One Book Four Covers

Here’s an assortment of covers from the book I recently finished. I get a kick out of seeing how each would have shaped my expectations.

I read the second one from the left. It’s not a bad cover. Somewhat classy. The first one brings to mind a 1950s young adult novel — not a bad thing and I like the artwork. The third one looks like an off-market, but probably decent D&D supplement (maybe a Harn module). And the last one is kind of all over the place like the artist proposed three covers and the publisher decided to go with all of them. None of them make you really want to read the book, nor do they make the characters look appealing. Well, maybe the fourth one does or at least it comes the closest. The rest, eh, not so much. Which is a shame, because it’s a pretty damn good book if you like your vikings mixed in with Dumas-style adventurous swashbuckling.

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8 responses to “One Book Four Covers”

  1. ficfaq says :

    Yes, amazing how a different book cover of the same book would leave you with a different expectation as you start reading

    • Justin says :

      It also makes me wonder what market each publisher hoped to capture/interest with their cover. The only reason I decided to read it was because the publisher (NYRB) had already impressed me with their reprint selections.

  2. tina connolly says :

    Interesting! I agree with your analysis of each. I would add that #2 would actually be the most likely for me to pick up, because to me the cover screams reprint of a classic. (You know – it’s classy but not very interesting, looks like free, also-classic art, and you can easily imagine that layout multiplied by 50 across a whole selection they were bringing out. )

    The other three make the book look new to that era, and as such I would probably not instinctively grab a 60s or 80s viking fantasy off of the shelf. I might pick up the 50s one, though.

    • Justin says :

      Regarding #2, exactly. They also get modern authors to introduce their books. So this had an introduction by Michael Chabon.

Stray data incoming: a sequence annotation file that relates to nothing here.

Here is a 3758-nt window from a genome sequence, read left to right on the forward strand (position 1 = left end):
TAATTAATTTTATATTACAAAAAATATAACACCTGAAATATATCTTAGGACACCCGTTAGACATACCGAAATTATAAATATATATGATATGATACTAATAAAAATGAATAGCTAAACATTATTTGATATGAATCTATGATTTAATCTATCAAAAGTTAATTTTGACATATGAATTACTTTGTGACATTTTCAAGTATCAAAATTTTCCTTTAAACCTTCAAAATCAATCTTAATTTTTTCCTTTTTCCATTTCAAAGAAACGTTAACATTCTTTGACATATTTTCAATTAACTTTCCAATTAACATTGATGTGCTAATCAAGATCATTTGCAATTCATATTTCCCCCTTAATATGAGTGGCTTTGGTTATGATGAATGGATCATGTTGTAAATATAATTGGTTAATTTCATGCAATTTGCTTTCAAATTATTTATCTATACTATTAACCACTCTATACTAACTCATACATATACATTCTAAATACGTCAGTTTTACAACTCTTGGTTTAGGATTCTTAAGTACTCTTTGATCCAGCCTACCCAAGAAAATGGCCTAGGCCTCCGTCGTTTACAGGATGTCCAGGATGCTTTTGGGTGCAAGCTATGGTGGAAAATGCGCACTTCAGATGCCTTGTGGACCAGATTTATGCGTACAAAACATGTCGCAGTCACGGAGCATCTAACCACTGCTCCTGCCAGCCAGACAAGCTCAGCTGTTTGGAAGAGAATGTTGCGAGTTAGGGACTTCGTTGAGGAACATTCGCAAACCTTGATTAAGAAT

3. Rick Bowes says :

    Great range of covers and a great analysis. My favorite is the first and maybe I disagree about its YA tinge. For me it evokes the spare design that bespoke a product that was a bit more highbrow. Were these paperback or hardcover editions?

    • Justin says :

      My guess is the first one is hardback and the rest paperbacks (definitely two and four, and I’m going to guess three as well). The fourth also looks like it came out around the same time as the movie with Richard Widmark that’s loosely based on the book.

  4. asakiyume says :

    The one on the far right looks as if the marketing department said, “Put in a trophy woman! It won’t sell without a trophy woman!”

    All four covers seem to me to shout that the publisher feels the book will appeal mainly to boys, but the first and second from the left strike me as more accessible to your average geeky female reader. Either of those might have piqued my curiosity when I was younger because they would have said to me, “Here is a story about Vikings,” and I was interested in Vikings. The third from the left would have made me think it was going to be mainly battles, and the far-right one would have made me think there was going to be mushy and boring romance–and lots of fighting.

    • Justin says :

      Don’t harsh now on the trophy woman. She constitutes a good portion of the plot! And there’s more than one! Plot that is and trophy women!

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